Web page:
Weave change into your HR processes

Profound changes in an organization must be led from the top, but human resource professionals can play a big part in making them happen.

Consider HR’s role in accelerating Harvard Vanguard Medical Associates’ operational improvement initiative. This 4,500-employee Massachusetts healthcare group embarked on “Care Improvement” three years ago. Chief Human Resources Officer Dan Michaud told me how HR has helped weave the initiative into all the firm’s processes for managing people:

Recruiting. “We tell recruits that this is an organization that’s going through change. We value new perspectives, fresh eyes, and different experiences. We want to engage them in this process. Everyone participates regardless of rank.”
Onboarding. “As part of new employee orientation and training, we describe Care Improvement and our expectations.”
Training. “We’ve created our own certification program. The green level is a one-hour online program that introduces concepts. The bronze level requires three days of training, and participants must also be involved in two “Rapid Improvement Events'” (of 3-5 days each). We encourage executives to go to the silver level to be leaders and teachers, and to be able to coach others in improvement. The expectation is that all senior management will attain bronze this year.”
Rotating people. “We have a fairly good-sized Care Improvement department. We would like to have a care improvement leader at each site eventually.”
Recognizing success: “We do not have monetary rewards for improvement results, but we do recognize successes.”
Communicating. “We use our intranet for sharing stories about successes. At every Rapid Improvement Event there is a report-out, to which everyone is invited.”
Redeploying people who are freed up by process improvements. “We retrain or redeploy people who are freed up by more efficient processes. We have a policy on layoffs: no-one will be laid off as a result of process improvements.”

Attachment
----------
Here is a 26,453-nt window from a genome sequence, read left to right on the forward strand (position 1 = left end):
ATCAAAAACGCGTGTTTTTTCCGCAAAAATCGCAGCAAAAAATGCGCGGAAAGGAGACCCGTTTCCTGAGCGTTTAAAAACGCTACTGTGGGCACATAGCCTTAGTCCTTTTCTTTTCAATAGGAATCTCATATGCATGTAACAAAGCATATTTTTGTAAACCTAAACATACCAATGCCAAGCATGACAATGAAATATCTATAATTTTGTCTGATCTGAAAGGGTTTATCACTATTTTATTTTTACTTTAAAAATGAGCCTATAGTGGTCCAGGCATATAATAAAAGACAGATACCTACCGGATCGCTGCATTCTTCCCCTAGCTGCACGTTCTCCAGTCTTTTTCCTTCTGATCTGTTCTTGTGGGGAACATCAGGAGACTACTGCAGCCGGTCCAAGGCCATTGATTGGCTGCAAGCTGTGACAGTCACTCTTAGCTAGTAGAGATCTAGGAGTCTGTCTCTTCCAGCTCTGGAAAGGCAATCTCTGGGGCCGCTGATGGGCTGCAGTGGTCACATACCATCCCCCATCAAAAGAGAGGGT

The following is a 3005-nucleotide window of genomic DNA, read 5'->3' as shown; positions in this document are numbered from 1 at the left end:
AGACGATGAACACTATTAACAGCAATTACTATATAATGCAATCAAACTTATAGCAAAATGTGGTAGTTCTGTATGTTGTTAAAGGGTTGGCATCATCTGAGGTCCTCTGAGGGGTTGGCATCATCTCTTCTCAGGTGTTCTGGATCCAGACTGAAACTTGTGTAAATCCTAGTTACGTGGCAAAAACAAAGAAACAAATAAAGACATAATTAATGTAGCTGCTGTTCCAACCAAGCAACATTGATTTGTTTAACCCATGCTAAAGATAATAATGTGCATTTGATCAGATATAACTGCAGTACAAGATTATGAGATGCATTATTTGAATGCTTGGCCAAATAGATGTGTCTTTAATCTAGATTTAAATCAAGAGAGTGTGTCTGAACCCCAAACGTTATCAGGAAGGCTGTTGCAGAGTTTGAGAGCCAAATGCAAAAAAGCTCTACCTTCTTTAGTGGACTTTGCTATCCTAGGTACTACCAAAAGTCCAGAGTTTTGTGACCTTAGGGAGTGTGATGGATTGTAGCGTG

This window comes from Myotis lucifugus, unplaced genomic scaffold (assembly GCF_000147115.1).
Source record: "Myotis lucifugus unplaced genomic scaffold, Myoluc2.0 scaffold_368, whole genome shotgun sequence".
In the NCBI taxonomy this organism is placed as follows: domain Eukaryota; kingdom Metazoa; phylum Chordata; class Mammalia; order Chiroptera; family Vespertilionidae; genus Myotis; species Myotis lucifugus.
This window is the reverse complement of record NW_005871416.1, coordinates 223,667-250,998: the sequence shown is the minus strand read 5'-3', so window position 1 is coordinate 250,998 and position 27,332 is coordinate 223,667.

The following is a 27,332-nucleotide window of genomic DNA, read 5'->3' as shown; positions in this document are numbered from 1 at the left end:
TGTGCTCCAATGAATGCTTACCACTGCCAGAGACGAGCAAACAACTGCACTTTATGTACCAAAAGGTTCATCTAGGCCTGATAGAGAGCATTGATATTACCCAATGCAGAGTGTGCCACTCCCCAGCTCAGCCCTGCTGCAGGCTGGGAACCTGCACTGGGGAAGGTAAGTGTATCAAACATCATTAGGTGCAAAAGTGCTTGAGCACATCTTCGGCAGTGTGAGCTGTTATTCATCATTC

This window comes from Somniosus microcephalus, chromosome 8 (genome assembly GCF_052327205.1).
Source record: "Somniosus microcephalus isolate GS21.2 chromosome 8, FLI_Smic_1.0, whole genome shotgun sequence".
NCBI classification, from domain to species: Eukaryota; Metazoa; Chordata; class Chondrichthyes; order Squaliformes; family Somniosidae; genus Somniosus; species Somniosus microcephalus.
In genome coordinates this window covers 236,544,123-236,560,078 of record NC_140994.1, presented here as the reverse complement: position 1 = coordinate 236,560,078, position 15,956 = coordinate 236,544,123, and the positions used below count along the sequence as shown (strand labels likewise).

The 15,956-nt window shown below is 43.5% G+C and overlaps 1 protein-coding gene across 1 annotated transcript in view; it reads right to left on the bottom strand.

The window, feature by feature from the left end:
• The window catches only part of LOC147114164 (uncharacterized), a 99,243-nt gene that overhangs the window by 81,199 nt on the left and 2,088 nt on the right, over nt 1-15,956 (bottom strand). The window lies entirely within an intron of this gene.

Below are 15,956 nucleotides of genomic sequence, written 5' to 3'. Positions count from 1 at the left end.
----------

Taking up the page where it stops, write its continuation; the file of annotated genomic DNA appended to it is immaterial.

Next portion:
What do business leaders who are leading change need from HR?

Talent flow. Leaders need help defining new positions and competencies, assessing individuals’ competencies, and matching the two.
Rewards. Business change leaders must be sure that rewards are consistent with the new ways of working. A manager in charge of reengineering the way a health insurer interacted with health care providers redesigned the firm’s service organization by physician specialties, such as obstetrics and gynecology, so that the people handling inquiries would be knowledgeable about the specialty and could coordinate resolution of issues. She needed help in negotiating a dashboard of shared goals across affected departments. She then needed flexibility to tie performance to shared rewards and to implement non-financial recognition for the multiple departments that affected service.
Training and Development. Leaders must develop other managers’ skills at leading changes in the way work is executed. At CSX, the $11 billion railroad, the operations process excellence group develops process improvement and change skills for selected managers. Assistant Vice President John Murphy told me that “high potentials” are appointed to development slots in an 18-month program with more than 250 hours of skills training, including a formal peer assessment that looks at their skills, leadership, and personal style.

Sustaining improvement activities is all about people — managing the social side of change. HR processes can either accelerate or slow progress, so the HR function has a critical role to play.

In future posts, I’ll look further at how HR can help operational improvement professionals enable change, and how to reinvent HR to provide these services.

Question: How have you seen organizations weave change into their people processes?

The above was first published on the Harvard Business Review.

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Categories: Continuous Improvement, Human Resources

Author:Brad Power

Brad is a consultant and researcher in process innovation. His current research is on sustaining attention to process management. He is currently conducting research with the Lean Enterprise Institute.

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